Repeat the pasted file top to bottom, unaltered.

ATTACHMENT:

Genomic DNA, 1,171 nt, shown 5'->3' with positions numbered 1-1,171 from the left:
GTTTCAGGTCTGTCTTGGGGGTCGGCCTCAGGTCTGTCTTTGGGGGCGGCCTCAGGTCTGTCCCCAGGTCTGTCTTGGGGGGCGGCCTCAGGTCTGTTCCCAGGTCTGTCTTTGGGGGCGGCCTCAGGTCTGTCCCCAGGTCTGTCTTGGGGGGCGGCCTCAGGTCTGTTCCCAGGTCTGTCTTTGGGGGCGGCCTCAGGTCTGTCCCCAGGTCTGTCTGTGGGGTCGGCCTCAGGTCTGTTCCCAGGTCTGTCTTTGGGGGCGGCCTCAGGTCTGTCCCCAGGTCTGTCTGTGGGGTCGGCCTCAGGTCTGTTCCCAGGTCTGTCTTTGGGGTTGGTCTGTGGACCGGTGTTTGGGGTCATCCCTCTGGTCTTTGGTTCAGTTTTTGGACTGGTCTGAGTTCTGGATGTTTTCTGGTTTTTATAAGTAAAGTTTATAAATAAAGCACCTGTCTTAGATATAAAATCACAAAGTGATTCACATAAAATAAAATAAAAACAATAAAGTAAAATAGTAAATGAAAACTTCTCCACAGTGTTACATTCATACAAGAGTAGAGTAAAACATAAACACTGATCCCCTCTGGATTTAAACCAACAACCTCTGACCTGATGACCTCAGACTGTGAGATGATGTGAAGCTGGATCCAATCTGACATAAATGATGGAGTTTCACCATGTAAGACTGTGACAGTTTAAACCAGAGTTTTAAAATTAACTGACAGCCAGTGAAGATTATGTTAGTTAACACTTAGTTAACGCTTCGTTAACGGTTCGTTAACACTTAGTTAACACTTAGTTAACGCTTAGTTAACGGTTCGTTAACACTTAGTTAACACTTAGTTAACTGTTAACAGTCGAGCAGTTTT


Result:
Genomic DNA, 1,171 nt, shown 5'->3' with positions numbered 1-1,171 from the left:
GTTTCAGGTCTGTCTTGGGGGTCGGCCTCAGGTCTGTCTTTGGGGGCGGCCTCAGGTCTGTCCCCAGGTCTGTCTTGGGGGGCGGCCTCAGGTCTGTTCCCAGGTCTGTCTTTGGGGGCGGCCTCAGGTCTGTCCCCAGGTCTGTCTTGGGGGGCGGCCTCAGGTCTGTTCCCAGGTCTGTCTTTGGGGGCGGCCTCAGGTCTGTCCCCAGGTCTGTCTGTGGGGTCGGCCTCAGGTCTGTTCCCAGGTCTGTCTTTGGGGGCGGCCTCAGGTCTGTCCCCAGGTCTGTCTGTGGGGTCGGCCTCAGGTCTGTTCCCAGGTCTGTCTTTGGGGTTGGTCTGTGGACCGGTGTTTGGGGTCATCCCTCTGGTCTTTGGTTCAGTTTTTGGACTGGTCTGAGTTCTGGATGTTTTCTGGTTTTTATAAGTAAAGTTTATAAATAAAGCACCTGTCTTAGATATAAAATCACAAAGTGATTCACATAAAATAAAATAAAAACAATAAAGTAAAATAGTAAATGAAAACTTCTCCACAGTGTTACATTCATACAAGAGTAGAGTAAAACATAAACACTGATCCCCTCTGGATTTAAACCAACAACCTCTGACCTGATGACCTCAGACTGTGAGATGATGTGAAGCTGGATCCAATCTGACATAAATGATGGAGTTTCACCATGTAAGACTGTGACAGTTTAAACCAGAGTTTTAAAATTAACTGACAGCCAGTGAAGATTATGTTAGTTAACACTTAGTTAACGCTTCGTTAACGGTTCGTTAACACTTAGTTAACACTTAGTTAACGCTTAGTTAACGGTTCGTTAACACTTAGTTAACACTTAGTTAACTGTTAACAGTCGAGCAGTTTT